NEW MUSIC: “May Day” – Prometheus Brown (prod. by Sabzi)

 

Hopefully by now you’ve seen Pro Brown’s spoken word commentary in the Seattle Times on the recent (and not so recent) gun violence plaguing Seattle.

It’s unsettling to see how regional (cough! *socioeconomic* cough! cough! *racial*) delineations in the city contribute to the imbalance in news coverage of identical acts of violence. But I don’t have to tell you that ’cause you already know, right? RIGHT? Here’s Geo acting as the much-needed voice of reason over a Sabzi beat you might find familiar. And if you have an extra moment in your day, make sure to check the Comments section of the Times piece. Some of the shit on there is abhorrent. These are our neighbors, fam. SMH.

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NEW MUSIC: Yesler & Cine Riddims – Sabzi

Click album cover to purchase.

Two new beat tapes from Blue Scholars’ producer/DJ, Sabzi. The first is Yesler, a 20-track collection of instrumentals designed “to accompany your reflecting and daydreaming in the car, collegiate studying, or hours spent on graphic design work.” (Saba’s words.)

Click album cover to purchase.

And the second is Cine Riddims, the now-familiar instrumentals to Blue Scholars’ 2011 album, Cinemetropolis. Put your own raps over Sabzi’s slaps and embarrass your friends and family today!

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DOWNLOAD: “Roxy” – Brothers From Another (prod. by Sabzi)

Taco Tuesday is the title of the new EP by Brothers From Another, due June 12. “Roxy” is the first single. That’s available for free below. I’m guessing an incalculable number of Mexican eating establishments across our fair nation offer a “taco Tuesday”-type promotion, but none can compare to the inestimable meal deal of Seattle’s very own Taco Del Mar. I used to indulge my fish taco jones every third day of the week when I lived out there. It’s part of the reason why I got fat. Not sure where I was going with this other than to say it’s hard to find a decent taco in NYC. Real talk.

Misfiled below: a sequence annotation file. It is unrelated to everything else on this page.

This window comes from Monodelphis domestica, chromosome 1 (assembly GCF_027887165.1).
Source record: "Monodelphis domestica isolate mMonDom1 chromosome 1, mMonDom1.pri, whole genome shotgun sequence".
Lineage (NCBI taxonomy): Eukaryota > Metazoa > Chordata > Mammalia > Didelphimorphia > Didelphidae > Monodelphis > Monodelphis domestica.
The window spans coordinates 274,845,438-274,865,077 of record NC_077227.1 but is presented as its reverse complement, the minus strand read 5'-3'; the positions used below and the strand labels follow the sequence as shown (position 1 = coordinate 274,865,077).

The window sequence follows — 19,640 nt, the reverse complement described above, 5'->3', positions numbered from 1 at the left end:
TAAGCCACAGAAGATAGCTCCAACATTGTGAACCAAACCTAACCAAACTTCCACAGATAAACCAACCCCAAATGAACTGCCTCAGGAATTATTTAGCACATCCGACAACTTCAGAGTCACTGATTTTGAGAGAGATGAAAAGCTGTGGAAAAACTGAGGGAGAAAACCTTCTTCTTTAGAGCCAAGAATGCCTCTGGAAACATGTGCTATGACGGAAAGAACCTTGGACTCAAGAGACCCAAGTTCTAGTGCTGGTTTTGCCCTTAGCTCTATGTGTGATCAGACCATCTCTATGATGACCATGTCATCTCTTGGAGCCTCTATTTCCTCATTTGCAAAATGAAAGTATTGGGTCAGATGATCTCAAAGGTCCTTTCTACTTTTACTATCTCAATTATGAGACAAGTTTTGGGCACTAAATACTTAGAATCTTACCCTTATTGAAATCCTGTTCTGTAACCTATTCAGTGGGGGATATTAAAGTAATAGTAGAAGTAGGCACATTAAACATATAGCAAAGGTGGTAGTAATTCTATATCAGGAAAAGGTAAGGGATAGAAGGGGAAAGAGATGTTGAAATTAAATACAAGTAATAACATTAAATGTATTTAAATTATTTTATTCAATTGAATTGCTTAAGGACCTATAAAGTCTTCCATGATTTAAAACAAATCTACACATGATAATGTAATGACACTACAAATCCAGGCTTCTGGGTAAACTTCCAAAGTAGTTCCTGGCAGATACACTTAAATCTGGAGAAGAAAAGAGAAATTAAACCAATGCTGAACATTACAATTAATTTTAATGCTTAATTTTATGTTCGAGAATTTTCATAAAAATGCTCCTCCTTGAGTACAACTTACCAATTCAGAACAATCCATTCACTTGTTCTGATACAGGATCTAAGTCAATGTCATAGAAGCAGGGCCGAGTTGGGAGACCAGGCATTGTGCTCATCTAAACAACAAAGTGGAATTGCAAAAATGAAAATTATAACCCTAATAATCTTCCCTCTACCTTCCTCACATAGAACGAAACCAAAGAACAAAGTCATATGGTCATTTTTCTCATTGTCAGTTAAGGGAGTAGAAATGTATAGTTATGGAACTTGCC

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NEW MUSIC: EXIT 163A – Sabzi

Click image to purchase at Bandcamp.

The always generous and gregarious Sabzi unleashed this massive collection of new/old instrumentals from his vault on the first day of Spring 2012. From his Townfolk website:

NAW RUZ MOBARAK!

it’s the first day of Spring and i have new old instros direct from the TOWNFOLK studio to the holes above your earlobes.

in the spirit of cleaning house, i’ve dug even deeper in the crates (ok, computer folders) and compiled another tape of unreleased beats—some of which date back almost 9 years.  this one is massive: a collection of beaterinos, slappers, nuggets, sketches, and concepts (finished and unfinished) never before heard until now and available for a limited time at a special New Year price of 5 bucker bills.

wishing you a happy and prosperous year, full of fresh starts and new beginnings, son!

(Borrowed from Blogs is Watching.)

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VIDEO: “Seijun Suzuki” – Blue Scholars (dir. by Jon Augustavo)

When Cinemetropolis dropped last year I spent more than a few good minutes of my time trying to figure out the context of Geo’s second verse in “Seijun Suzuki.” That was because there didn’t seem to be any. Ah, but there’s the rub, fam: There is always context for the man’s lyrics. I eventually got the chance to ask him about it and for that see, here. In the meantime, just enjoy the entertaining video for the track, directed by SEA rap video extraordinaire Jon Augustavo.